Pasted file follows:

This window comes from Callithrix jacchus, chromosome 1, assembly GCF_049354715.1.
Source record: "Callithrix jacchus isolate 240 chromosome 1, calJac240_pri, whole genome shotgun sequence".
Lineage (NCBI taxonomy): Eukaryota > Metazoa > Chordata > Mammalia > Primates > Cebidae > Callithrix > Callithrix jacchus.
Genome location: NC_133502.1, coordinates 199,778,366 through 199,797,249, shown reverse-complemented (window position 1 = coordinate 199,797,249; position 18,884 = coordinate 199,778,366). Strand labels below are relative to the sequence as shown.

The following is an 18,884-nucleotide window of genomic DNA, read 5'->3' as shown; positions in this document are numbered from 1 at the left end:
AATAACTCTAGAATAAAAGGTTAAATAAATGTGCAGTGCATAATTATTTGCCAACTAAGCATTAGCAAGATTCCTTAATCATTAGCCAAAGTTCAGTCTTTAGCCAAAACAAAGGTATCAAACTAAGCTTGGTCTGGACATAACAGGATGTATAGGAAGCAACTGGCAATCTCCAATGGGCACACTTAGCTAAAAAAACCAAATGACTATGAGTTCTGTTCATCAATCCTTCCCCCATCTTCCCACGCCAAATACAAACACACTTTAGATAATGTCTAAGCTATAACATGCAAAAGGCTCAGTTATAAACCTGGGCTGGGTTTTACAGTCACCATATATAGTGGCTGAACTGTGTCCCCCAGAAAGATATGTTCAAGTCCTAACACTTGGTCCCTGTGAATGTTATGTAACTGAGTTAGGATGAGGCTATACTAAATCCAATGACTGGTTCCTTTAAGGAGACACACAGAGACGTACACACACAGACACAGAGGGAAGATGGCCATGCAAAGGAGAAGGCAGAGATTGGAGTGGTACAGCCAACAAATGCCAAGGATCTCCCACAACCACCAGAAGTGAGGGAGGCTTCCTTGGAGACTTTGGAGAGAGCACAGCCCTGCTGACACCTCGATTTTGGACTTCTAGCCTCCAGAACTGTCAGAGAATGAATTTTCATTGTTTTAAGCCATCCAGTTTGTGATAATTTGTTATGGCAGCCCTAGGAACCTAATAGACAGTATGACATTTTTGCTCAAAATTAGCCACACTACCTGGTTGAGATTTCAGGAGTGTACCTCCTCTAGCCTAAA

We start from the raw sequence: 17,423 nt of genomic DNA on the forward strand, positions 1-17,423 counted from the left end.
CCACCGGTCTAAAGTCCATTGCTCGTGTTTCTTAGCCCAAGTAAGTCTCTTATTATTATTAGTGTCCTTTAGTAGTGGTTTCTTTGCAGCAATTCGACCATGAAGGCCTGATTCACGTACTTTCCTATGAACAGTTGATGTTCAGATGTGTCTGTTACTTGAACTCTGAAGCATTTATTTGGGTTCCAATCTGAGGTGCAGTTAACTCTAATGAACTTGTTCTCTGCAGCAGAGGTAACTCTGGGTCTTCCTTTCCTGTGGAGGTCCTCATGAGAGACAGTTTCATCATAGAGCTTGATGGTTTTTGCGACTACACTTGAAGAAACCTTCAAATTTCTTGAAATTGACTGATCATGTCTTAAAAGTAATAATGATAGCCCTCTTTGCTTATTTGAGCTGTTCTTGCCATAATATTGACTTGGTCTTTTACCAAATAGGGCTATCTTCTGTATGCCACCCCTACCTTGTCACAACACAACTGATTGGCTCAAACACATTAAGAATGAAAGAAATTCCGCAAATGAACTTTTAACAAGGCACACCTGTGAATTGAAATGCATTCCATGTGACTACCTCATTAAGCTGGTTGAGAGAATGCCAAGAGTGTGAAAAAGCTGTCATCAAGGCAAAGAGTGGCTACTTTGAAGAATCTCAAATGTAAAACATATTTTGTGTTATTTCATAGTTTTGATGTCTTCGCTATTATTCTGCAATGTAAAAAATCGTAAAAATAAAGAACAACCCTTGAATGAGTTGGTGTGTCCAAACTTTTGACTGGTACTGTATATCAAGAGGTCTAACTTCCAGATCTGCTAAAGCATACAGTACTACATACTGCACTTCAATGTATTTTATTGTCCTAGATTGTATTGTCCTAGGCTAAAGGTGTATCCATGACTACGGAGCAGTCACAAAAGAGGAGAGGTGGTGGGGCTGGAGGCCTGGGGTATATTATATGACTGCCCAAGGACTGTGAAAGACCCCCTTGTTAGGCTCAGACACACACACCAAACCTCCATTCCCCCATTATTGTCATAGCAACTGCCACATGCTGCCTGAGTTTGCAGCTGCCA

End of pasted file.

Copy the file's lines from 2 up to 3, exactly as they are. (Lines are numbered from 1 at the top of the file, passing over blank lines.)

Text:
Source record: "Callithrix jacchus isolate 240 chromosome 1, calJac240_pri, whole genome shotgun sequence".
Lineage (NCBI taxonomy): Eukaryota > Metazoa > Chordata > Mammalia > Primates > Cebidae > Callithrix > Callithrix jacchus.